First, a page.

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Re: CPU cycles DO NOT MATTER!

by Limbic~Region (Chancellor)
on Apr 17, 2008 at 14:19 UTC ( #681170=note: print w/replies, xml ) Need Help??


in reply to CPU cycles DO NOT MATTER!

dragonchild,
I agree with your sentiment but not the conclusions some might draw from it. It could be argued that what you are saying is tantamount to

It does not matter how inefficient the code you write is. It is not necessary to understand the complexities of algorithms, data structures, profiling, or benchmarking. It is only important to write code as fast as possible that does the job because CPU time is less expensive.

In my opinion, it is much better to teach someone to think for themself in determining when and where to spend their time (optimizing or not) than to give them more dogma to follow blindly and mantras to chant to bring more into the fold.

Cheers - L~R

Update: s/sloppy/inefficient/ as sloppy has meanings other than I intended. I asked in the CB if the tone of this message seemed inflamatory, which was not my intention. A couple said no and one said yes. I apologize if this is offensive.

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Re^2: CPU cycles DO NOT MATTER!
by sasdrtx (Friar) on Apr 17, 2008 at 17:11 UTC
    Right on... using an O2 algorithm when a well-known log O algorithm is available on serious amounts of data can easily make CPU cycles matter. However, that could be construed as just knowing what you're doing.

    As Donald Knuth said (paraphrasing Hoare),

    "We should forget about small efficiencies, say about 97% of the time: premature optimization is the root of all evil."

    So, dragonchild is mostly correct.

    sas
Re^2: CPU cycles DO NOT MATTER!
by dragonchild (Archbishop) on Apr 17, 2008 at 15:57 UTC
    It does not matter how inefficient the code you write is. It is not necessary to understand the complexities of algorithms, data structures, profiling, or benchmarking. It is only important to write code as fast as possible that does the job because CPU time is less expensive.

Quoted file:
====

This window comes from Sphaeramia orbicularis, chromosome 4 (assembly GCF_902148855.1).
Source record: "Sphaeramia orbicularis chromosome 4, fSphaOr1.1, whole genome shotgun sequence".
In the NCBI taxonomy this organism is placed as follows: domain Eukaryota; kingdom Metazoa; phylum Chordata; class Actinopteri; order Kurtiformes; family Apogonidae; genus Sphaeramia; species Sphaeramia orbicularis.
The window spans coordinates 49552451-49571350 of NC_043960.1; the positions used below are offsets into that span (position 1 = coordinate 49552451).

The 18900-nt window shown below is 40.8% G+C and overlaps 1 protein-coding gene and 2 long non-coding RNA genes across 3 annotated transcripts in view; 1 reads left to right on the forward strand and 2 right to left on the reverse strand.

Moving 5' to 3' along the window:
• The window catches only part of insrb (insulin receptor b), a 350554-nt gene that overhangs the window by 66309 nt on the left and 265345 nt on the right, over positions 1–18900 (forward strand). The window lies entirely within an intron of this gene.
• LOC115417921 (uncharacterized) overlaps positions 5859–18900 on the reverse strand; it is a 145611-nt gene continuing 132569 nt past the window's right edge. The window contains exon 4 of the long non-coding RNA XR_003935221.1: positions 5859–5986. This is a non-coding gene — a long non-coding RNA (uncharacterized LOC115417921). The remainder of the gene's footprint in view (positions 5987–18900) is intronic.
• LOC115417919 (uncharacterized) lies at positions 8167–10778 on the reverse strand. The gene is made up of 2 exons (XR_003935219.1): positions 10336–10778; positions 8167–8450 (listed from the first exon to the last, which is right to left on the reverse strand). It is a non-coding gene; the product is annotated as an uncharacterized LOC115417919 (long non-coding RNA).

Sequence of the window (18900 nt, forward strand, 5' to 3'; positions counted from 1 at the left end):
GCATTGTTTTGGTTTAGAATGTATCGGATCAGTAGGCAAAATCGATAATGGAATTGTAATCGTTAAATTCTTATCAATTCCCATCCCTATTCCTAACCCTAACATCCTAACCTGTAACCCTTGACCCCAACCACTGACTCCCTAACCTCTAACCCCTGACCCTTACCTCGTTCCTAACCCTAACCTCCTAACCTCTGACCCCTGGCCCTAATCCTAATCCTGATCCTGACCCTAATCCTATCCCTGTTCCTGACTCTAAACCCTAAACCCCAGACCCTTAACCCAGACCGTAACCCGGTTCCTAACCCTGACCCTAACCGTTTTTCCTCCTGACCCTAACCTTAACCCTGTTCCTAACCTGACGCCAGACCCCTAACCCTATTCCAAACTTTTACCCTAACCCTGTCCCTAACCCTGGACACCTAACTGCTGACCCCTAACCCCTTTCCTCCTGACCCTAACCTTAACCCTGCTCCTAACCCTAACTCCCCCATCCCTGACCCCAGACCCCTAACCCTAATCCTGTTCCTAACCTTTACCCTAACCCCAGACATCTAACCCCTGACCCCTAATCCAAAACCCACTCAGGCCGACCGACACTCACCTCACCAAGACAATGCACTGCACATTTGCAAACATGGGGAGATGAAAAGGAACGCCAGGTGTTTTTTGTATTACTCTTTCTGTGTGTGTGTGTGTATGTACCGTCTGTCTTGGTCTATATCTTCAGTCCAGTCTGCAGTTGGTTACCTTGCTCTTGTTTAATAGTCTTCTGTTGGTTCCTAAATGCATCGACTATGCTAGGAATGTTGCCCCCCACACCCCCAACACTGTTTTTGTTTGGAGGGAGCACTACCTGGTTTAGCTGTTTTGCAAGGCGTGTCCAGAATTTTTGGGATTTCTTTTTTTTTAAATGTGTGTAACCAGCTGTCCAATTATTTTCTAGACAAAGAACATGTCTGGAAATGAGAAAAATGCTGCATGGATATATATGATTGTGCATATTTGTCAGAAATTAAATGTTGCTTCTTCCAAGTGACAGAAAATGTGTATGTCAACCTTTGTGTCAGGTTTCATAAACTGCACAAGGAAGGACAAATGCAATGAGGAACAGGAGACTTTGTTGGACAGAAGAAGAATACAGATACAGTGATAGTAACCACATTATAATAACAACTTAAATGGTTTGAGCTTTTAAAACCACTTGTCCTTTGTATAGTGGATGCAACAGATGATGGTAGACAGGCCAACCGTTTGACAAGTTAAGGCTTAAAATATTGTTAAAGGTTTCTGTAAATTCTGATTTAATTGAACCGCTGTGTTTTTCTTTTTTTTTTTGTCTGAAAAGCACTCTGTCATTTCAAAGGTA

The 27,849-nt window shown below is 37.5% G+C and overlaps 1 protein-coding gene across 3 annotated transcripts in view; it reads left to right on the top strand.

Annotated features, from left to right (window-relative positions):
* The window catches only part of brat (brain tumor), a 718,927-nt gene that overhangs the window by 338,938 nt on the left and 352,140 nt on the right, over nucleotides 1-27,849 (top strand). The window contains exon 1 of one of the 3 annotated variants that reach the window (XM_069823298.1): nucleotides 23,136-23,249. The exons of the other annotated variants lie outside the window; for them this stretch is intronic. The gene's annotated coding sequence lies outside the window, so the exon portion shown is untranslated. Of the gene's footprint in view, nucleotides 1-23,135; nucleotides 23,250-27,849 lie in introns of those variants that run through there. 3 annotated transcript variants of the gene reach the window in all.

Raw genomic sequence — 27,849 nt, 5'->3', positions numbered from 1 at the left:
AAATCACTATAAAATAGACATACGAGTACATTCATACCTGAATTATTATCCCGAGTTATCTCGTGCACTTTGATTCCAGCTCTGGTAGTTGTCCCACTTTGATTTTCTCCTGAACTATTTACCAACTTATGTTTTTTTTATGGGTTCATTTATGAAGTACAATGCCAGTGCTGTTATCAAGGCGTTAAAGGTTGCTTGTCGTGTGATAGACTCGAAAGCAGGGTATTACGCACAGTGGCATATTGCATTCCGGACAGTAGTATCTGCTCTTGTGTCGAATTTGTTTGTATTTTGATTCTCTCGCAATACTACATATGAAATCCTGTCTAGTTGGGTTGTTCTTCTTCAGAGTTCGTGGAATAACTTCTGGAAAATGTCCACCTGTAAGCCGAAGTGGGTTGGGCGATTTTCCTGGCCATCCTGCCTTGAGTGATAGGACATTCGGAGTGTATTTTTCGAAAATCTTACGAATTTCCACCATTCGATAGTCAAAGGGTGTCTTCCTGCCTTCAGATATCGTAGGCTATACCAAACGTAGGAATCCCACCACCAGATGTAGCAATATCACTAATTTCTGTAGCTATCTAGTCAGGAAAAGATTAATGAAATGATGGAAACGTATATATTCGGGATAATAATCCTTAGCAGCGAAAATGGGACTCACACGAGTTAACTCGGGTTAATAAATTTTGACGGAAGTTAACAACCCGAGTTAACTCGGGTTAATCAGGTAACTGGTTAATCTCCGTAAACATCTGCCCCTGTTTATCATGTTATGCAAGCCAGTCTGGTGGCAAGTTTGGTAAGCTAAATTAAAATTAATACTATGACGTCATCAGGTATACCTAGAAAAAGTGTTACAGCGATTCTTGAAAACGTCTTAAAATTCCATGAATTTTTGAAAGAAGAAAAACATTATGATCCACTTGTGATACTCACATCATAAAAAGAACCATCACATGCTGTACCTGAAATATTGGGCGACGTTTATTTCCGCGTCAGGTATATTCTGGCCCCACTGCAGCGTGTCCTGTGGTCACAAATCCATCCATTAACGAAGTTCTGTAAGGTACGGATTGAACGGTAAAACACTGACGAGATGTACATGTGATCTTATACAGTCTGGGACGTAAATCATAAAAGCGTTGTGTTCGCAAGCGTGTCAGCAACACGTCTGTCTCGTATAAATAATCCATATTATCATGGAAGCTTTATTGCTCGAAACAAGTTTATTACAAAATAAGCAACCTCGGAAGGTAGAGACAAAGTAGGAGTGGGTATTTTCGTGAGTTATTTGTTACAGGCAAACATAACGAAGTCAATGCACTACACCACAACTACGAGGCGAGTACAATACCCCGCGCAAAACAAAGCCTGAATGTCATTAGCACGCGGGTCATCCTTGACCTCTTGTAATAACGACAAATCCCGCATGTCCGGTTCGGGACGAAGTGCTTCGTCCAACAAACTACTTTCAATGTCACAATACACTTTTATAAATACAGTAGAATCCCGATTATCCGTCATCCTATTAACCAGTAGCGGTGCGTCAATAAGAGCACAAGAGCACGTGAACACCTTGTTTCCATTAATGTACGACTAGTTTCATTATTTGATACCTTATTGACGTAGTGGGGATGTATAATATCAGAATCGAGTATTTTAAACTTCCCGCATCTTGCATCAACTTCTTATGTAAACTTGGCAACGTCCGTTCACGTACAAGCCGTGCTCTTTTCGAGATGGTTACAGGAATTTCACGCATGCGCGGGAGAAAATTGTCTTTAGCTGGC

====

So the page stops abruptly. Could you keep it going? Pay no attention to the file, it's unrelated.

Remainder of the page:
Yes, that is exactly what I'm saying as a rule of thumb.

    My mother-in-law writes small programs in VBA for Word and Excel as well as for Crystal Reports. This is as part of her job as a purchasing agent. Which is more important for her - to write code that runs efficiently enough or for her to understand all the algorithms that we, as professional developers, need to know? I would argue that she just needs to do her job. If the code she writes would strike one of us blind, but it runs fast enough on the machines she is given, then what's wrong with that?

    The idea that code needs to be perfect is, itself, dogma. We, as the professionals, need to remember that the majority of all code is now not written by a professional programmer nor is it being written in an enterprise-grade language. It's being written in VBA, Lotus's macro language, and similar tools by business analysts, bankers, and stay-at-home moms. For them, algorithms would just get in the way.

    Why is this important for us? Well, I know that roughly half of all my work tends to be stuff that can take 10x as long to run and still be fine. For that stuff, runtime efficiency is inefficient.


    My criteria for good software: